Translation, Migration, & Gender in the Americas, the Transatlantic, & the Transpacific
5-8 Jul 2017 Bordeaux (France)

Participants > Panelists > Korobkin Laura

A Transatlantic Triangle Trade: Harriet Beecher Stowe's New Orleans Slavery Dialogues and the West Indian Dialogues of English Evangelist Charlotte Elizabeth Tonna
Laura Korobkin  1  
1 : Boston University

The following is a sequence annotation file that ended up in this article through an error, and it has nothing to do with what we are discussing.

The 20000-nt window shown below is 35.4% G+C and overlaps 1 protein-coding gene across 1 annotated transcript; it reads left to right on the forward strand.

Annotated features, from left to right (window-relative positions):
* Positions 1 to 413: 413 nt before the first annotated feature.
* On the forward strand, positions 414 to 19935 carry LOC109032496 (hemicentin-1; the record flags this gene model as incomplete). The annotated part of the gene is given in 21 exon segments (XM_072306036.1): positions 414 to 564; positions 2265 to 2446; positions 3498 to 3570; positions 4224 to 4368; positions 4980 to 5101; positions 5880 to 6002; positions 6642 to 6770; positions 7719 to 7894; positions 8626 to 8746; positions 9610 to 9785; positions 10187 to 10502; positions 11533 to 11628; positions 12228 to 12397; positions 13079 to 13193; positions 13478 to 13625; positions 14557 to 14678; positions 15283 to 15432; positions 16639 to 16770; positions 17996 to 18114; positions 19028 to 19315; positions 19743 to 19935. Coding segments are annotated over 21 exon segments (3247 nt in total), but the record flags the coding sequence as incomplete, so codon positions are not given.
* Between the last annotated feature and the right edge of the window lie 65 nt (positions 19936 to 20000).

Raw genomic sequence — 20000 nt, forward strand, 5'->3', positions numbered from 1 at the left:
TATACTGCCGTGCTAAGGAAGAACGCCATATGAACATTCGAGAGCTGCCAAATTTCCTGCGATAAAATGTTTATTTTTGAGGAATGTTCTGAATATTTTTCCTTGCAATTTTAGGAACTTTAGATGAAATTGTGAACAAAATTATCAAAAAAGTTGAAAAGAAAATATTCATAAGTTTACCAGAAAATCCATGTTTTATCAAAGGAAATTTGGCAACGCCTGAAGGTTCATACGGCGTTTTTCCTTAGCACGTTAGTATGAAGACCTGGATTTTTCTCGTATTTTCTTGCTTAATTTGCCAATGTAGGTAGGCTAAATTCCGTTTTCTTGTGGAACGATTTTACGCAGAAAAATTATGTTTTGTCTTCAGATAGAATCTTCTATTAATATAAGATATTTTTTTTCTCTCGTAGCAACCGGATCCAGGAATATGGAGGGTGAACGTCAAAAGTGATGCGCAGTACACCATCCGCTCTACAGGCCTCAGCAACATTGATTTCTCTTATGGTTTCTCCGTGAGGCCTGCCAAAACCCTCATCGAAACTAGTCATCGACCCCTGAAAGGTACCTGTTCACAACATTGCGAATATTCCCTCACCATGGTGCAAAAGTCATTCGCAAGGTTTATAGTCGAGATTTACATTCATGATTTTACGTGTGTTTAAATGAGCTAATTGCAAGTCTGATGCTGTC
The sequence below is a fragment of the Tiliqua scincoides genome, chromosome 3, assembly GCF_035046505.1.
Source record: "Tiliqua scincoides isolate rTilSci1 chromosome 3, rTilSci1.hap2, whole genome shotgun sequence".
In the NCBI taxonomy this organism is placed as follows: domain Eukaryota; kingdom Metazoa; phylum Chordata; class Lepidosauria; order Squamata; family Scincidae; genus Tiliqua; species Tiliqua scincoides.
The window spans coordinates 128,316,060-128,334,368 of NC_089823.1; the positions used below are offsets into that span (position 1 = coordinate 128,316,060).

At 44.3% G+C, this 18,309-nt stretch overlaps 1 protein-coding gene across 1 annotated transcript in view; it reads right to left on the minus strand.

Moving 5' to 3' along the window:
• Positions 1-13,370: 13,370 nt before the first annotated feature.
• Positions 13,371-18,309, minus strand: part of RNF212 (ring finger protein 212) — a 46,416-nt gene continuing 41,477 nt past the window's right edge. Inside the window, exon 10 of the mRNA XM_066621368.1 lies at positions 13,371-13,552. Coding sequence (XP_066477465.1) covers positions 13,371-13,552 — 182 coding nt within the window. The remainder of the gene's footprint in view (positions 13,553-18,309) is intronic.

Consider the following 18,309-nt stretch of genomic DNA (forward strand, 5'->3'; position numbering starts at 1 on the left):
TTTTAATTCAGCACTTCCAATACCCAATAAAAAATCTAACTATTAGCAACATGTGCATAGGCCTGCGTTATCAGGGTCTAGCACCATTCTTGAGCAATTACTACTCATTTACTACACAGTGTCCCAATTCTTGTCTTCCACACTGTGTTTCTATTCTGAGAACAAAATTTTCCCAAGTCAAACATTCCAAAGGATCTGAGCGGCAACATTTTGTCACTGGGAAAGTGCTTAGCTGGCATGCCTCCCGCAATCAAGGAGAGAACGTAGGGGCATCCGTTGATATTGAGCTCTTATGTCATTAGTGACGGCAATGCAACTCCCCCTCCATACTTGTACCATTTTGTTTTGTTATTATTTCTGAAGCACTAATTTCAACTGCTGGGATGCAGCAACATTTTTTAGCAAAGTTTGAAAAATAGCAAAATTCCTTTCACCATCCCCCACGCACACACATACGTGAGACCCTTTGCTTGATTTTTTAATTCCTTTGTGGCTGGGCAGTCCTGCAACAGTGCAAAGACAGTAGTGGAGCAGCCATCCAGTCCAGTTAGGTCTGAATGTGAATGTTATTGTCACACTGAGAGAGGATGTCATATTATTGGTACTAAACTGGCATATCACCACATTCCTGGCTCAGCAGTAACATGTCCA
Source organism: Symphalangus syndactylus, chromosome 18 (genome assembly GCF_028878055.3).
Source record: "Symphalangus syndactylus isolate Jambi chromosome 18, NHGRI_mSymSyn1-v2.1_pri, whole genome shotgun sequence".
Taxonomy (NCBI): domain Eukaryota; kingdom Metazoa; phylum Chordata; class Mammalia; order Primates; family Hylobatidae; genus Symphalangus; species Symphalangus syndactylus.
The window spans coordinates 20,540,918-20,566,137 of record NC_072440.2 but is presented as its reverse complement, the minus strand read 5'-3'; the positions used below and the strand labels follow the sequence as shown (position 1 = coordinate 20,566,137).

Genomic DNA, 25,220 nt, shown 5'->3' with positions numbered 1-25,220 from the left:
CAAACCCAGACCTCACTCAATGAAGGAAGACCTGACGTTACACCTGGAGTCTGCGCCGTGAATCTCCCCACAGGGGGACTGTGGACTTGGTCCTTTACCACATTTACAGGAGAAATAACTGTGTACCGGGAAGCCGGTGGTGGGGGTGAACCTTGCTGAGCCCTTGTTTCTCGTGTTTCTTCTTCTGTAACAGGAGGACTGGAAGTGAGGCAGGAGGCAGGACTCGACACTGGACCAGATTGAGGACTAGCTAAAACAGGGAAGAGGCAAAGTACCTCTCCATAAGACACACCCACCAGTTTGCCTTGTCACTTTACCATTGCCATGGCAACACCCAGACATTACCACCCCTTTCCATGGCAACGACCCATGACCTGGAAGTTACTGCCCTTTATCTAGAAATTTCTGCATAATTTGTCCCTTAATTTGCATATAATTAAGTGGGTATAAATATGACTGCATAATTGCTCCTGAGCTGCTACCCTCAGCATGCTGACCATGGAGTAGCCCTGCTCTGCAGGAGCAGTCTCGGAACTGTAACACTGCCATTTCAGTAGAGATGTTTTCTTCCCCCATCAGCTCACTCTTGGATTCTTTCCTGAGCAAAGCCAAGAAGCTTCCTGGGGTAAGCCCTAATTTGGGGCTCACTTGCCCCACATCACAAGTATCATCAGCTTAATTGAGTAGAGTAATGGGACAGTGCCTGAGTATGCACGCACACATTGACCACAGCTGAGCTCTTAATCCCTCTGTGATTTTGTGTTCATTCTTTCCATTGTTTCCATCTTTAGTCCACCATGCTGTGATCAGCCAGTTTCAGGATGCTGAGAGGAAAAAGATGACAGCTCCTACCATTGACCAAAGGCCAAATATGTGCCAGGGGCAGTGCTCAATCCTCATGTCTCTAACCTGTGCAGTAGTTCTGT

Uncle Tom's Cabin has been denigrated, though now more often respectfully admired, as the epitome of politically effective American sentimentality, for its masterful marshaling of sympathy, identification, and affective bonding. Yet one of the novel's most powerful – but rarely analyzed – elements are a series of unsentimental dialogues about the economic, historical, and moral aspects of American slavery. Stowe sets up each scene with a specific incident (Prue's death; Dodo's beating) then makes it the occasion for the immensely likable New Orleans slaveowner Augustine St Clare to debate the issues and implications with a member of his family: his harsher brother, Alfred, or his Yankee cousin, Ophelia. The discussions are private, domestic; the calm discussants trust each other. But these aggressively American scenes are actually a terrifically skilled, much-improved rip-off of a structure and technique developed in the 1820s by the English evangelical fiction writer Charlotte Ellizabeth Tonna to depict and debate British slavery in the West Indies, a place she had never visited. Stowe wrote an introduction to the American edition of Tonna's works in the 1840s, and knew them well. In Tonna, a deeply Christian English aristocrat visits his comfortably slaveowning brother in the Caribbean, and slavery-related incidents are used to trigger lengthy fact-based brotherly debates. Frankly, Tonna's novel is very, very dull: characters aren't individualized, the plot barely exists, and the seemingly endless dialogues are earnest, religious, humorless, a substantive essay given the merest sheen of fiction. Stowe's refashioning here crosses the Atlantic twice: first to England, to appropriate a fellow female evangelical writer's fictional structure for getting distanced, rational debate into a largely sentimental novel about slavery, then to the West Indies for an analogous – but quite different – slave setting and system. My paper analyzes this triangular circulation in detail to highlight how Stowe relied on British and West Indian sources to fashion her witty, ironic, politically satiric scenes of analytical dialogue.

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